August 16, 1993 12:00 PM


Since playing the Caped Crusader in the original Batman TV series (1966-68), Adam West has, by his count, appeared in some “30 crummy movies” (who could forget Zombie Nightmare or The Happy Hooker Goes Hollywood) and spent his nights in regional theater obscurity. “I just kept working, but not just to pay the bills,” says West, 63, who has finally landed a new TV series, Danger Theatre, which began airing on Fox this summer. “If you’re going to be an actor, you’ve got to act. It’s not easy being an icon. Legends aren’t paid that well.”


Joe Lando, the long-locked heartthrob on CBS’s Dr. Quinn, Medicine Woman, believes in holding on to your dreams—and the anchovies. “When I first got to L.A., I worked in a restaurant flipping pizzas,” says Lando, 31, who is spending his summer hiatus on Guiding Light. His pie-tossing skill led to a job working on I Love You to Death, Lawrence kasdan’s 1990 comedy about a womanizing pizzeria owner. “Lawrence hired me to teach Kevin Kline and Traeey Ullman how to flip pizza dough,” says Lando, who ended up with a bit part. “It wasn’t my big break, but a break. My official title was ‘pizza consultant.’ ” And how would he rate his ex-pupils? “Kevin was good with his hands [but] Traeey wasn’t into it too much. River Phoenix was also in the movie, and he got pretty good, but I had to clean up after him a lot.”


Long before Michael Jordan and Charles Barkley turned the clean-shaven scalp into a sporty, stylin’ trend, former L.A. Lakers star kareem Abdul-Jabbar was basketball’s maneless man. “It’s odd,” says Abdul-Jabbar, 46. “I had to use that hairstyle. It wasn’t my choice. I was losing my hair. I got mad at Michael Jordan when he started copying me.” Did he, gulp, ever tell that to the Chicago Bulls star? “I went up to him at the 1988 All-Star game and said, ‘What are you doing, copying my hairstyle?’ But he told me he had no choice—that he was losing his hair too.”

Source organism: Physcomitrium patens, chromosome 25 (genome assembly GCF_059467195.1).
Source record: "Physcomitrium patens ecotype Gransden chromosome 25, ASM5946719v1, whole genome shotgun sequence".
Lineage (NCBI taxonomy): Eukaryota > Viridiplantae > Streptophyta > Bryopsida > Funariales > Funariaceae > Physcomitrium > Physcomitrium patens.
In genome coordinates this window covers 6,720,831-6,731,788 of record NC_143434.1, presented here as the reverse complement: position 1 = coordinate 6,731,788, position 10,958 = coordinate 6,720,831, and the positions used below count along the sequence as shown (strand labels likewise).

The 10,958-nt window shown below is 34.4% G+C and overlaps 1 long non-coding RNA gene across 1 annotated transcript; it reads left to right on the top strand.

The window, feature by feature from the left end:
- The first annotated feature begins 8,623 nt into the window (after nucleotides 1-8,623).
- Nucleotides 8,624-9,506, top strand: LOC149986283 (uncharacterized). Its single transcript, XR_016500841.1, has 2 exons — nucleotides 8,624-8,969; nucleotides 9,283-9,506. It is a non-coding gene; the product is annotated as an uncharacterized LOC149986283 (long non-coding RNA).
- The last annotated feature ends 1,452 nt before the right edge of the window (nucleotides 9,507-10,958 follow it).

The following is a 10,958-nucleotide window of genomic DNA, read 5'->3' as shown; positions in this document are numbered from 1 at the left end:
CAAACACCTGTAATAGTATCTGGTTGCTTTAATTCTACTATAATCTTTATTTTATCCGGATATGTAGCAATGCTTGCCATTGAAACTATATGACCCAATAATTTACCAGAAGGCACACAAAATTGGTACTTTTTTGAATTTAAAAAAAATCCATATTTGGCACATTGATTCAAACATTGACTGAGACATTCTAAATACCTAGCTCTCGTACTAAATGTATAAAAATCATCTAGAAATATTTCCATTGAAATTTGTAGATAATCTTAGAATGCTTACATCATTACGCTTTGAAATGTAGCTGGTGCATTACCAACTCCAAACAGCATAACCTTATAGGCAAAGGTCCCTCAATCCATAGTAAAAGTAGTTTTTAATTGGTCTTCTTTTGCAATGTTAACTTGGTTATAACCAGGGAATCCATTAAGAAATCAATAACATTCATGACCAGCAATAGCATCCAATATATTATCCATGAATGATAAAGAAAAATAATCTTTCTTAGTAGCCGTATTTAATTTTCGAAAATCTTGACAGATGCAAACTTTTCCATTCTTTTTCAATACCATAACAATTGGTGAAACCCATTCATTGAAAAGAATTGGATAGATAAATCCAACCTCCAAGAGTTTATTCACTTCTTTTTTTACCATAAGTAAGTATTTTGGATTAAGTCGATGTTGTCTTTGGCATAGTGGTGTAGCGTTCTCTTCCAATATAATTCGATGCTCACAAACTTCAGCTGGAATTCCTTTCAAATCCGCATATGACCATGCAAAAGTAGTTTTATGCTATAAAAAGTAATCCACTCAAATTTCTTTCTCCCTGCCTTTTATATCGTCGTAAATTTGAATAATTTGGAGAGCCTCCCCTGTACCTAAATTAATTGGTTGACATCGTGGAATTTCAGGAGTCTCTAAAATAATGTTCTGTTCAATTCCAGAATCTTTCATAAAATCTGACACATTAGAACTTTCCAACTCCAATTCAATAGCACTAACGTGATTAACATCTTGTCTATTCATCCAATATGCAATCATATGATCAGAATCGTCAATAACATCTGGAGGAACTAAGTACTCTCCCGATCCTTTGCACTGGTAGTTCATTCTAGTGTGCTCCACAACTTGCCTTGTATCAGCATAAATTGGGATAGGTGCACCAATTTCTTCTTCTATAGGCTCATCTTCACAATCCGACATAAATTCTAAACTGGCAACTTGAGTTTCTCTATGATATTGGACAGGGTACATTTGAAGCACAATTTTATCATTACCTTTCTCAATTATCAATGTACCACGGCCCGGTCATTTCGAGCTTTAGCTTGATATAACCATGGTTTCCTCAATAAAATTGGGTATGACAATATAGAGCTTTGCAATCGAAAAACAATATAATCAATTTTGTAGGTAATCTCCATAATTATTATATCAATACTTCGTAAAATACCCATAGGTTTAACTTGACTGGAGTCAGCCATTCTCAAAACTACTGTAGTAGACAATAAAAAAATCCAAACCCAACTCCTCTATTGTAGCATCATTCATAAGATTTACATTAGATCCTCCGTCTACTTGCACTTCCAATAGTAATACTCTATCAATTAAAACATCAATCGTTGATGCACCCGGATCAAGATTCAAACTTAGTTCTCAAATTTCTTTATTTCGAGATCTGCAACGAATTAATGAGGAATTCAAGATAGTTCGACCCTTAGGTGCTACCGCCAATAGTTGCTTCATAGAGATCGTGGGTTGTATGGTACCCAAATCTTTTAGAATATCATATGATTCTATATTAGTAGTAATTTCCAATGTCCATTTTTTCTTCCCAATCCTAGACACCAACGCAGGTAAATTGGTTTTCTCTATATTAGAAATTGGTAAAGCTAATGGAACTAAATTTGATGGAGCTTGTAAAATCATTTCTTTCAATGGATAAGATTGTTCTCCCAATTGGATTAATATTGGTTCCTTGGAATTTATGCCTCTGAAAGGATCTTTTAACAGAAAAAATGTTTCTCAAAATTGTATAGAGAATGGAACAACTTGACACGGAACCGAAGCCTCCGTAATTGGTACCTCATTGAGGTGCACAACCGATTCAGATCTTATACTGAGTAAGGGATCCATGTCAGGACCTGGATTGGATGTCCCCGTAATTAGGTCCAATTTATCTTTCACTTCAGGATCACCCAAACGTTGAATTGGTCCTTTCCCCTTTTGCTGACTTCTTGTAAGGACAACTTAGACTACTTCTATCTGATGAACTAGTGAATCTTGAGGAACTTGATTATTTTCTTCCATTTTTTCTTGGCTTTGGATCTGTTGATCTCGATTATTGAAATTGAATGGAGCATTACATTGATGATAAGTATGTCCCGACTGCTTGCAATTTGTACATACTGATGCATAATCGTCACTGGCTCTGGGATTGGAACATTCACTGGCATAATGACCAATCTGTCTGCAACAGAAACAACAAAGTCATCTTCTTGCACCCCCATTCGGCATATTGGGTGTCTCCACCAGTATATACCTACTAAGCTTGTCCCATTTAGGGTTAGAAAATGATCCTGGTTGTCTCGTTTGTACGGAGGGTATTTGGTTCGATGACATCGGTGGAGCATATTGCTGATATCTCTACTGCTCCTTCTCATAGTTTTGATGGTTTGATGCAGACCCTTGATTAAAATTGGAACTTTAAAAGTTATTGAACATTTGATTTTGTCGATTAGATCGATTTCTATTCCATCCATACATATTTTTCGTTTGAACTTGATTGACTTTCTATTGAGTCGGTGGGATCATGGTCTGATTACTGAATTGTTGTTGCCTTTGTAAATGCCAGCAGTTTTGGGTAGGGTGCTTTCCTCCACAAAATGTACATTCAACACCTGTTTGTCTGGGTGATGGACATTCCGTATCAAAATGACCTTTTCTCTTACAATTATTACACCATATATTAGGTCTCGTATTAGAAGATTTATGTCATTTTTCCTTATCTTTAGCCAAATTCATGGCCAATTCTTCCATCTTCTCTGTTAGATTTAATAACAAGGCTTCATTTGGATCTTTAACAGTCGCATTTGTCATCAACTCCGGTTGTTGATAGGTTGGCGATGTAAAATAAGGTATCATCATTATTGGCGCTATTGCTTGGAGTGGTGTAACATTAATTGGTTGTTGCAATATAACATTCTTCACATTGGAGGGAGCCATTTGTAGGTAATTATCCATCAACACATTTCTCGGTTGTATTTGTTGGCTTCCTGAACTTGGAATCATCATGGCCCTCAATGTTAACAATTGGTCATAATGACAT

Though he once confessed that his preferred pickup line was, “Hello, darling, what have you got in that basket?” Rod Stewart, 48, mimed his introduction to supermodel Rachel Hunter, 23, who became his wife in late 1990. “I didn’t know him yet. We were in a nightclub in L.A., and he was imitating [the moves in] my fitness video, Body Sculpting, which he’d seen because he watches cable all the time,” Hunter recalls. “I said, ‘Stop it, you’re embarrassing me.’ ” She was intrigued by Stewart, despite having heard of his many previous flings with models. “He goes a long way back with the model and rock star thing,” says Hunter. “I guess he did help invent it, didn’t he? As long as he doesn’t do it in the future.”

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